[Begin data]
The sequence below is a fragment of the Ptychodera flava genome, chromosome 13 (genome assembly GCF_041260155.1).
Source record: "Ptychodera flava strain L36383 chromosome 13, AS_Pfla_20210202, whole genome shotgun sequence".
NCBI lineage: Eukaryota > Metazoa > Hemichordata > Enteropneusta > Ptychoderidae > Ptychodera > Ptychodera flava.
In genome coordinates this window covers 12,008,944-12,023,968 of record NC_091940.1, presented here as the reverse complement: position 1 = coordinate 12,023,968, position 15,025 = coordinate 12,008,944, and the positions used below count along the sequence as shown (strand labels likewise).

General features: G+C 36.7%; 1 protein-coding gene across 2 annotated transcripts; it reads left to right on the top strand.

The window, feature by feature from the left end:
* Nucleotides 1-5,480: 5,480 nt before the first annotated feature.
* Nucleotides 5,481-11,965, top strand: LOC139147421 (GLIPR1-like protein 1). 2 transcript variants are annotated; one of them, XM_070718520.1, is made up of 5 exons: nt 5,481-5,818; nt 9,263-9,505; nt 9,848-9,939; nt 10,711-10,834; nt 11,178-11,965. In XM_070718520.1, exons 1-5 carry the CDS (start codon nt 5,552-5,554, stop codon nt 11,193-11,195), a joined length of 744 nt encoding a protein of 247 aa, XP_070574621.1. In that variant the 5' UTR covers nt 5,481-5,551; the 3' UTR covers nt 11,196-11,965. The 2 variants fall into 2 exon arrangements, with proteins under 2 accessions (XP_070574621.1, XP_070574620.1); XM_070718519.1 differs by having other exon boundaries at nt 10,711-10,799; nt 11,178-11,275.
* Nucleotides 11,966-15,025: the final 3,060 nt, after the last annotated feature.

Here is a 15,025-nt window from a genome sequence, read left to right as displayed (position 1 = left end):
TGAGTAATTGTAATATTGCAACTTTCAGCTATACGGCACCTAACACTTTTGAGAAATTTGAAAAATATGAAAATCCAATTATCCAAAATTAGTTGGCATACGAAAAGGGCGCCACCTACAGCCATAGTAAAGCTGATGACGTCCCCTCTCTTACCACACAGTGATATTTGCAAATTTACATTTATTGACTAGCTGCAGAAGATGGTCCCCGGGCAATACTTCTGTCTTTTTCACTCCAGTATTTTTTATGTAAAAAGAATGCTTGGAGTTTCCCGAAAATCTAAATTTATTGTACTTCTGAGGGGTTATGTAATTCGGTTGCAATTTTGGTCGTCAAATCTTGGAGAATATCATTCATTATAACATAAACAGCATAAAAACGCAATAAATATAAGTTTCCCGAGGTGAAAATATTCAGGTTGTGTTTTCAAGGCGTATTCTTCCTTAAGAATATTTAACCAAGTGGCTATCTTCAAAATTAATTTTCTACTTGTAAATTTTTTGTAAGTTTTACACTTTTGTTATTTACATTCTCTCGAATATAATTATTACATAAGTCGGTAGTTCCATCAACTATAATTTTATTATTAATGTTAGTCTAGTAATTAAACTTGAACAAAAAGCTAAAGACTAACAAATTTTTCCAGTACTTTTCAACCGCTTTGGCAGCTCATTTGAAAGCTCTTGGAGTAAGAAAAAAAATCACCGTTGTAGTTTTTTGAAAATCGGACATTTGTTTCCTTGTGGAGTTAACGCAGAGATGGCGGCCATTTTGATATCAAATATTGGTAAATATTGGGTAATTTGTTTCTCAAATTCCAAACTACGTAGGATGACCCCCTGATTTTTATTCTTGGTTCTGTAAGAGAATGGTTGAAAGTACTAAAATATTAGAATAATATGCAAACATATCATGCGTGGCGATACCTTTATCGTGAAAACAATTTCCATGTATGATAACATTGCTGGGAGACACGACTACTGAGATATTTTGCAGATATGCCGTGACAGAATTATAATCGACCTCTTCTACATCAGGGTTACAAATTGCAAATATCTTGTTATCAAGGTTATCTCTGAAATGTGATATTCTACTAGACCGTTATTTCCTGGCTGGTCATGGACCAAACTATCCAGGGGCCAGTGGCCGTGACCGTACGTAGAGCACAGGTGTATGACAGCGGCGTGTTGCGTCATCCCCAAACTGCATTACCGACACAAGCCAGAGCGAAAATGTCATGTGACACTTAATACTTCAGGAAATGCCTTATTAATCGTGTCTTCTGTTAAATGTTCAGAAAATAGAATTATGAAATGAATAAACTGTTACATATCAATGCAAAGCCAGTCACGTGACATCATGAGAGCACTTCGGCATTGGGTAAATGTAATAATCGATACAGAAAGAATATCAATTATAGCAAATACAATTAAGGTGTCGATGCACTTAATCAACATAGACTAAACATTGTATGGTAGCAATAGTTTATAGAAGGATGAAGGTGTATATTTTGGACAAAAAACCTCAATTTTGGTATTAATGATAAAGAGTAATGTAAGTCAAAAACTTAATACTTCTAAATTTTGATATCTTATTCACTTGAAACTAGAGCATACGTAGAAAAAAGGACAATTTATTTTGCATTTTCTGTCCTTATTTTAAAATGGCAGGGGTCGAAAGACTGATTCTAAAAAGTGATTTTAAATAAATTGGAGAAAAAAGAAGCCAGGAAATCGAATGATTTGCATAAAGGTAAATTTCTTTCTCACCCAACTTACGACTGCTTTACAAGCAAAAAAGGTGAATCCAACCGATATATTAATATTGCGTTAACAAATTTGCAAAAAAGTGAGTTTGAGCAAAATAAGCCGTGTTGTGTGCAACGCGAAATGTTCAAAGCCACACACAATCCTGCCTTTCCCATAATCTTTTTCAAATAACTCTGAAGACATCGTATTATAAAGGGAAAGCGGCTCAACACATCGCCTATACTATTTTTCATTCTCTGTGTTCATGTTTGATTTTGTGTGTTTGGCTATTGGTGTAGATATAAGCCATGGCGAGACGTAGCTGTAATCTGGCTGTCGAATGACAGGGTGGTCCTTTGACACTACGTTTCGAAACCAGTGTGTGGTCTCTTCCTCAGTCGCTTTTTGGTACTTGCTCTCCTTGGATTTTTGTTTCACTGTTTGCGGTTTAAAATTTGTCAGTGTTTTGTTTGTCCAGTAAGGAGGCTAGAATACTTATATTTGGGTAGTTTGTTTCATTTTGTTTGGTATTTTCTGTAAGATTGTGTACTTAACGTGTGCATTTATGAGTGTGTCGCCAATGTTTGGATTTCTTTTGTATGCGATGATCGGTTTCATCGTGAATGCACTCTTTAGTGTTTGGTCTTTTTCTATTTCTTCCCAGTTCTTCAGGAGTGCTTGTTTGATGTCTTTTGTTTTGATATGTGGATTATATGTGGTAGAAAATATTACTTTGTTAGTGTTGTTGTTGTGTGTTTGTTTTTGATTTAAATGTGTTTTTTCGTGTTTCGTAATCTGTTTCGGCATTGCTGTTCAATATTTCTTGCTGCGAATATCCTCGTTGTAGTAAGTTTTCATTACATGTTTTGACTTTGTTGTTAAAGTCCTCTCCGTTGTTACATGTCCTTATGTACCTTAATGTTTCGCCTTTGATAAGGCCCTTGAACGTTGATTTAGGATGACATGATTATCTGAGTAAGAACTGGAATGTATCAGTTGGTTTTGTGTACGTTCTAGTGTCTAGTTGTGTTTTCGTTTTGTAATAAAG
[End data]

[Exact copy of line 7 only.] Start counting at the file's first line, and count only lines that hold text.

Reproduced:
* Nucleotides 1-5,480: 5,480 nt before the first annotated feature.